Crafty Wednesday – Upcycled TV to Puppet Theatre

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As Anne mentioned last week, we are splitting up Wednesdays among us to expand on local outings with some family fun at home. I volunteered for crafts. It took me having kids to re-connect with my “crafty” side. I love looking at Pinterest crafts; but I’m not big into directions or rules when it comes to creativity. Much of what I make isn’t pin-worthy. Kids have so much capacity for imagination, that they don’t really care about aesthetics. Which is good, because, although I could have made this upcycled TV into a beautiful puppet theatre, I settled for good enough.
Craft Wed

Today’s craft isn’t super pretty. However, in the year since we made it, it has continually been one of my kids’ favorite toys — for all of them from toddler to preteen.  They do puppet shows, news shows, plays; sometimes they turn it into a store. As an adult, I find it really tempting to make things other adults would appreciate, but when I step back, I realize the less I do to a project, the more my kids can engage in open-ended free play.

So, here is my story of how we made a big, ugly television into a big, ugly puppet theater (that my kids LOVE).  And, at the end, I’m going to include a puppet show that we recently put together when we were playing around.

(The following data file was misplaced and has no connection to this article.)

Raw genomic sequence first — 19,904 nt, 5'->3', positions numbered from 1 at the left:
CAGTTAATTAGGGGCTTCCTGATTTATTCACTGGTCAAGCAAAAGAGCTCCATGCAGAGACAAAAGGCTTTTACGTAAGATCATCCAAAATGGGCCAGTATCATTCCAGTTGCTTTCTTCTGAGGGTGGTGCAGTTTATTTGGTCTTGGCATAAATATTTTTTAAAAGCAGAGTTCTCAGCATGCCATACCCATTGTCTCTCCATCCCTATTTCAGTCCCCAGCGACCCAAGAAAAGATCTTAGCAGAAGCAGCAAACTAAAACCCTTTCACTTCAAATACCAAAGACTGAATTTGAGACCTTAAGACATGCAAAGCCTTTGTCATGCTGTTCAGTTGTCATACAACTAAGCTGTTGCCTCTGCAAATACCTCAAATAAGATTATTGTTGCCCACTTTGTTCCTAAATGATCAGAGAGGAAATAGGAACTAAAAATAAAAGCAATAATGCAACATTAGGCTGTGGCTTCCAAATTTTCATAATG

Follow up note: We kept this puppet theater for a couple years before its capacity for encouraging creative play became outweighed by its inconvenient size – not bad for a free toy.

Have you ever taken something for free and then realized you had just been blessed with someone else’s garbage? That was the case with a huge television we received from a friend of a friend’s parents. I don’t really know if it was the move that put the final nail its coffin or if our benefactors were less than honest about the state of the object they blessed us with; but either way, it never worked for us. We’re lucky to live in Minneapolis, where we can just put things like old TVs on the curb. But, I don’t want to teach my children to just throw things away. So, after hitting Pinterest, we decided to make a puppet theater.

This is a really simple project — even if you make it pin-worthy — which I haven’t yet.

This is a picture of resistors courtesy of My kids cut them down to a “bug” with a tail.

First we gutted the TV. This is fun but messy. Keep a garbage bag nearby and, if you have household members who eat random objects, they shouldn’t be a part of this project. We made several toys out of the insides of the TV, plus I got a really cool trapezoid-shaped mirror out of the deal.

One unexpected favorite toy was the “e-bug”. My pre-teen invented them. They are made out of the resistors from the TV.  I don’t have any pictures of her e-bugs, but I’ve added a picture of resistors to the right.  The computer board became an e-bug village. Seriously, they got hours of play out of this until the e-bugs became something to fight over and mysteriously disappeared.

Later, after we saw 20,000 Leagues Under the Sea, the e-bug village morphed into a bomb that needed diffusing. I think we may have gotten enough play. This toy also mysteriously disappeared several months of it being left around the house, but it was fun to watch the games they could make from it while it lasted.